Consumer rights in Malaysia are being eroded over the years. How can the Federation of Malaysian Manufacturers (FMM) contribute to improve the situation? Bulbir Singh, Seremban
Manufacturers have a responsibility to ensure that products manufactured are safe, of good quality and in conformity with industry standards. In this respect, FMM has representatives in various standards committee, technical committee (TC) and panels such as Halal Development Corp Advisory Panel, National Codex Committee, National Food Safety Council, TC on safety of audio, video & IT equipments, and a national TC on product recall, etc. FMM, as an industry association, disseminates information on the relevant regulations/Act/directive related to product quality and safety, for example food quality and safety and safety standard for toys, to its members (manufacturers). Standards that apply to locally produced goods should also apply to imports. Currently, imports are not subject to such standards and may be of inferior quality.
Do you think local manufacturers are ready to move up the value chain? Why? Mohan Singh, Klang
A strategic but painful move that manufacturers need to undertake is to reduce dependence on low-skilled workers, including foreign workers, and to invest aggressively in automation, innovation and skills training and upgrading to remain competitive in the challenging global market.
All industries will need to upgrade and acquire more technical and modern skills, especially the SMEs. This is central to moving up the value chain through greater application of technology and innovation. Having strong innovation capabilities and technical skills that can adapt and adopt new technologies will be required by all industries, including SMEs.
FMM believes that the New Economic Model and the Economic Transformation Programme will take the economy to a higher level as long as there is sincere commitment to the realisation of programmes and activities and equal emphasis on transparency, meritocracy and need.
Do you think we can stop the brain drain, and achieve brain gain? How? Siti Nadiah, Malacca
Brain drain is the result of pull and push factors. Pull because of more attractive wage packages and benefits, especially for highly skilled and professional manpower; push because of political and social factors. Measures to curb outflows are as highlighted in response to Question No. 2.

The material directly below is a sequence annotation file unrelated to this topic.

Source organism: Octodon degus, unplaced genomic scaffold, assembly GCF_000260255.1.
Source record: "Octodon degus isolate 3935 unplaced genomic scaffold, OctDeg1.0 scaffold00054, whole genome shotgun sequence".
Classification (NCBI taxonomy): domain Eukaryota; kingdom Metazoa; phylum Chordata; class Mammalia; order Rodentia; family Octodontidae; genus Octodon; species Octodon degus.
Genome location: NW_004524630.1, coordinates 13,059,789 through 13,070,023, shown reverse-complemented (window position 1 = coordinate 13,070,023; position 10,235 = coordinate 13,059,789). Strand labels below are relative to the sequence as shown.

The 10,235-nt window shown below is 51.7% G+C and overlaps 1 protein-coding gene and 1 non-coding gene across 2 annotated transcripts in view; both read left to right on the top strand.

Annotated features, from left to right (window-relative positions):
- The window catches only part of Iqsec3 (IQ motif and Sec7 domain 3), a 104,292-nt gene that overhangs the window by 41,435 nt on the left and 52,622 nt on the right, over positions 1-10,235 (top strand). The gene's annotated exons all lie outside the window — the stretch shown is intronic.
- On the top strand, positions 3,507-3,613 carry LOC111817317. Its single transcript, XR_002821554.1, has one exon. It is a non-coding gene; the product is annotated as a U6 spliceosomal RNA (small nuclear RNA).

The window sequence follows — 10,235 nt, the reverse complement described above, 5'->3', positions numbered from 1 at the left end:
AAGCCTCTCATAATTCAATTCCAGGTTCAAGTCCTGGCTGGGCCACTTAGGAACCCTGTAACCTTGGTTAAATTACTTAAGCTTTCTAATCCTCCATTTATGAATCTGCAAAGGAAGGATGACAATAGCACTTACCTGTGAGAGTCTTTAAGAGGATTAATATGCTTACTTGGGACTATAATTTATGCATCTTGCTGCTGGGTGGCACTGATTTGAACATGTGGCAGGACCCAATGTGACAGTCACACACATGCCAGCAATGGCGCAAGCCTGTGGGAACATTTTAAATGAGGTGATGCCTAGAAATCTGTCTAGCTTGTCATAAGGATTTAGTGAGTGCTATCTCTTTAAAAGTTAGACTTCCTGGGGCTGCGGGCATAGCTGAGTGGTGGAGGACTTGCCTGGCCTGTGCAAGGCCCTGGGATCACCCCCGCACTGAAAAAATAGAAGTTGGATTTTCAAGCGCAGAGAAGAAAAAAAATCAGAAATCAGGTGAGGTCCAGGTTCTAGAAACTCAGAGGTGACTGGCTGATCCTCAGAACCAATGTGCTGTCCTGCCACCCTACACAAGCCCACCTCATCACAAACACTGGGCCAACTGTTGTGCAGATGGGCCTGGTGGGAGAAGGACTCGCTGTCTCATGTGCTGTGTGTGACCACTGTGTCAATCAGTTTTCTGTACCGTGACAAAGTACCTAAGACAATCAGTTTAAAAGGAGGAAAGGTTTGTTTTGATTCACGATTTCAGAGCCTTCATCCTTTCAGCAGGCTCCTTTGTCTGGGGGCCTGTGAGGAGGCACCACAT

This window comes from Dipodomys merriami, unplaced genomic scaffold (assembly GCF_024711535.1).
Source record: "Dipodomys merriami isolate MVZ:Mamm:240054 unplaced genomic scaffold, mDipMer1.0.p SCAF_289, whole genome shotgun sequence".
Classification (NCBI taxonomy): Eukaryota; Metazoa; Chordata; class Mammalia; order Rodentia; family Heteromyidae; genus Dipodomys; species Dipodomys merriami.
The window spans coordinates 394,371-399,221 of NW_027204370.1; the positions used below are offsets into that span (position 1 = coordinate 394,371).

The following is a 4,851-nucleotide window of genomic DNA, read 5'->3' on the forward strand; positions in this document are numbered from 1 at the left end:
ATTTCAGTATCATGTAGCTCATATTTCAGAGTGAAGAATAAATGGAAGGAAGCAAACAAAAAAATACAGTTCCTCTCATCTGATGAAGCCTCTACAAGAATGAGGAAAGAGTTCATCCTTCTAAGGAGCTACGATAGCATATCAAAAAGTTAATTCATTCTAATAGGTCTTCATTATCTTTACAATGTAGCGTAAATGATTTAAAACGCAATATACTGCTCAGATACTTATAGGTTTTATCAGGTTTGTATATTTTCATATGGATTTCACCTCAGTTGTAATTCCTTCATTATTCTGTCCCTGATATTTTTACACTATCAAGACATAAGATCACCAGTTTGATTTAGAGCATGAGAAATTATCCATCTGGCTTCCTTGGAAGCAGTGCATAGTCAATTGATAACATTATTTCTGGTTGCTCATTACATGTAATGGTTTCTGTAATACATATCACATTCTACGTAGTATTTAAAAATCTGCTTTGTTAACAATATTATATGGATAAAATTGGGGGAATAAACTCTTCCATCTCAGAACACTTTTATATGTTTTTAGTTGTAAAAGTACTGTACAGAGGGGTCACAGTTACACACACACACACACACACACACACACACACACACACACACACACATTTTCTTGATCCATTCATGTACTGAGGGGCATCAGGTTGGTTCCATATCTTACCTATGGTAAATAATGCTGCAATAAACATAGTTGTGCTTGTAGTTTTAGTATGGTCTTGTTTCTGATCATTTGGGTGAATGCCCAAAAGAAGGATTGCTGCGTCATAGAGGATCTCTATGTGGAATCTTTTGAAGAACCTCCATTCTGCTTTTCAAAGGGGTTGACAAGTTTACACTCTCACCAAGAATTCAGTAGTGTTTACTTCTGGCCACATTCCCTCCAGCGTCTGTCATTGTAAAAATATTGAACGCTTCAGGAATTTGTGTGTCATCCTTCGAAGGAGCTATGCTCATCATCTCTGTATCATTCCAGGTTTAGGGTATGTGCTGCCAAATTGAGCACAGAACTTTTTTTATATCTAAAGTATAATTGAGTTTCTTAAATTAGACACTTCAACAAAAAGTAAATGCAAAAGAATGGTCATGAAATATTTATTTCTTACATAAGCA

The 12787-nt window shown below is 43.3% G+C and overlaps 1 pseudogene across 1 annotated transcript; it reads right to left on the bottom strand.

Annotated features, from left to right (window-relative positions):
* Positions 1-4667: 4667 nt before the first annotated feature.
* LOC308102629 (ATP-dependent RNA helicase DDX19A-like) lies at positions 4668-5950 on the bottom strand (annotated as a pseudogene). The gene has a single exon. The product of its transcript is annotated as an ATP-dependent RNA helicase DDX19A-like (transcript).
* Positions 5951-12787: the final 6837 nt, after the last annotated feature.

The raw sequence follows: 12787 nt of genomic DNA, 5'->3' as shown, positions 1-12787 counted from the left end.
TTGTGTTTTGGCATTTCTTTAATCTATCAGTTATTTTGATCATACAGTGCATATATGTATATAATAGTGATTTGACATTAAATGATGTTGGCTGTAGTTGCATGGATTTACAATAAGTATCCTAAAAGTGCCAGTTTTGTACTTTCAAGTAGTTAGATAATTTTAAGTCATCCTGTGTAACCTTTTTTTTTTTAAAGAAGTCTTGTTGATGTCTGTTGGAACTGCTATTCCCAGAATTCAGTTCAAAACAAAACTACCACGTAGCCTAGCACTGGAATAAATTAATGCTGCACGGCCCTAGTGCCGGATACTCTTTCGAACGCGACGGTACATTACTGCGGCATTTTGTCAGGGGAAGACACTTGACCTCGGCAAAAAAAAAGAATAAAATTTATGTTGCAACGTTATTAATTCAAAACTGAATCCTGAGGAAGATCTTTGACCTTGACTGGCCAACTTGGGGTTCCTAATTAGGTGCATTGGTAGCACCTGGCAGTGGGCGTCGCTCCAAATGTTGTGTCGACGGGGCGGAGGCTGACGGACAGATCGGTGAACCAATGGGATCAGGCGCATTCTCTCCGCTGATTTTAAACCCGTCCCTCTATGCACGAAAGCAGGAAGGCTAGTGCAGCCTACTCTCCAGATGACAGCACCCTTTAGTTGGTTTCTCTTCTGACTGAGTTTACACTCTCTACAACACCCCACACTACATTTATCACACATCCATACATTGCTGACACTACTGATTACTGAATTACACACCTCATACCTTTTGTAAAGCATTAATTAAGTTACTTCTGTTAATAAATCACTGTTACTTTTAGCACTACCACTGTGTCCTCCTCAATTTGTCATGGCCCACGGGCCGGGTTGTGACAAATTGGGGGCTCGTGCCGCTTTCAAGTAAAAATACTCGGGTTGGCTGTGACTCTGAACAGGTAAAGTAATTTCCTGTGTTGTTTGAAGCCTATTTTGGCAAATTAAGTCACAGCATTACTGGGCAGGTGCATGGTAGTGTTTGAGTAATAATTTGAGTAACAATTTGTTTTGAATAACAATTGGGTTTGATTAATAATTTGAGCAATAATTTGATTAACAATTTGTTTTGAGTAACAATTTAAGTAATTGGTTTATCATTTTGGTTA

What is the FMM doing in ensuring that the elements of “inclusiveness” and “sustainability” in the New Economic Models are attained during your presidency? Farhana Dzulkifli, Penang
FMM's initiatives in ensuring inclusiveness include consistently calling for a level playing field, meritocracy and greater transparency in policies and procedures in all government policies, especially in the areas of education, government procurement and the like.
We have emphasised the needs of small business, particularly the SMEs, as they make up more than 80% of businesses in Malaysia, such as facilitating and enhancing their access to financial assistance to strengthen their resource capacity, to support their export activities and acquisition of technologies and knowledge.
FMM strongly supports measures to ensure SMEs are efficient, prudent and diligent in their efforts to continually upgrade their skills, to acquire new knowledge, to seek new opportunities, and to expand existing markets. Many SMEs have been growing and expanding their capacity and capabilities and meeting their customers' needs and some have progressed into bigger business operations on their own initiative.
To ensure that women-led businesses receive adequate assistance to grow and expand, FMM has established the Women in Business Committee to provide a platform for such activities.
What was the biggest challenge that you had to face in your career? How did you manage to overcome them? Pushnita Arumugam, Johor
My biggest challenge was when I quit my teaching job in Ipoh at the age of 32, leaving my wife to look after my son and daughter, in order to pursue a degree in Bachelor of Social Science majoring in Political Science at Universiti Sains Malaysia. It was very challenging and very demanding, balancing my time with the family and study, and at the same time being involved in campus activities. Now I am involved with NGO work to contribute to the industry and the nation.
The other big challenge was to dismiss a colleague of many years for fraud and corruption.